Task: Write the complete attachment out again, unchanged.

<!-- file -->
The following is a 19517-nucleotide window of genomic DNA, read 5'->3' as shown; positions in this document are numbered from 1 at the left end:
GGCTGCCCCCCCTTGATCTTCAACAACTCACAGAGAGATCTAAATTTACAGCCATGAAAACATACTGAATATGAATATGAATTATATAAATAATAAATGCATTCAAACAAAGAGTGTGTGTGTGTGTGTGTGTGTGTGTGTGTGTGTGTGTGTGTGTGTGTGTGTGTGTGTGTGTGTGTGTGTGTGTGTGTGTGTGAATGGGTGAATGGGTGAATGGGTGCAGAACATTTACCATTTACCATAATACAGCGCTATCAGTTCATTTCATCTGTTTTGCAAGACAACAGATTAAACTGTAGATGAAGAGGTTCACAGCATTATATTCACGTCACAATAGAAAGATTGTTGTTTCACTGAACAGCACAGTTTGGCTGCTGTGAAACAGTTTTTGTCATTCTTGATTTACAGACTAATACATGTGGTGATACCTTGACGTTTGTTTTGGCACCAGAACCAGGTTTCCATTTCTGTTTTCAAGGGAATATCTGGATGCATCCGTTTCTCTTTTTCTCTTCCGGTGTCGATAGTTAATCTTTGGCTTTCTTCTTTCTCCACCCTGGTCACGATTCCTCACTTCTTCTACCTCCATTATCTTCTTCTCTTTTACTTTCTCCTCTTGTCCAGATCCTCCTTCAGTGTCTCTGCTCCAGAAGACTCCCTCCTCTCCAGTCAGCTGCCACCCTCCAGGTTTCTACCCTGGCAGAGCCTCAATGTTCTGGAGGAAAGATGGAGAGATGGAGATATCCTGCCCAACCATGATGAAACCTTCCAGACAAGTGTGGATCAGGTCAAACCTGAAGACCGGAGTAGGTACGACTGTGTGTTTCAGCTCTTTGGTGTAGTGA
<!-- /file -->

The following is a 19517-nucleotide window of genomic DNA, read 5'->3' as shown; positions in this document are numbered from 1 at the left end:
GGCTGCCCCCCCTTGATCTTCAACAACTCACAGAGAGATCTAAATTTACAGCCATGAAAACATACTGAATATGAATATGAATTATATAAATAATAAATGCATTCAAACAAAGAGTGTGTGTGTGTGTGTGTGTGTGTGTGTGTGTGTGTGTGTGTGTGTGTGTGTGTGTGTGTGTGTGTGTGTGTGTGTGTGTGTGAATGGGTGAATGGGTGAATGGGTGCAGAACATTTACCATTTACCATAATACAGCGCTATCAGTTCATTTCATCTGTTTTGCAAGACAACAGATTAAACTGTAGATGAAGAGGTTCACAGCATTATATTCACGTCACAATAGAAAGATTGTTGTTTCACTGAACAGCACAGTTTGGCTGCTGTGAAACAGTTTTTGTCATTCTTGATTTACAGACTAATACATGTGGTGATACCTTGACGTTTGTTTTGGCACCAGAACCAGGTTTCCATTTCTGTTTTCAAGGGAATATCTGGATGCATCCGTTTCTCTTTTTCTCTTCCGGTGTCGATAGTTAATCTTTGGCTTTCTTCTTTCTCCACCCTGGTCACGATTCCTCACTTCTTCTACCTCCATTATCTTCTTCTCTTTTACTTTCTCCTCTTGTCCAGATCCTCCTTCAGTGTCTCTGCTCCAGAAGACTCCCTCCTCTCCAGTCAGCTGCCACCCTCCAGGTTTCTACCCTGGCAGAGCCTCAATGTTCTGGAGGAAAGATGGAGAGATGGAGATATCCTGCCCAACCATGATGAAACCTTCCAGACAAGTGTGGATCAGGTCAAACCTGAAGACCGGAGTAGGTACGACTGTGTGTTTCAGCTCTTTGGTGTAGTGA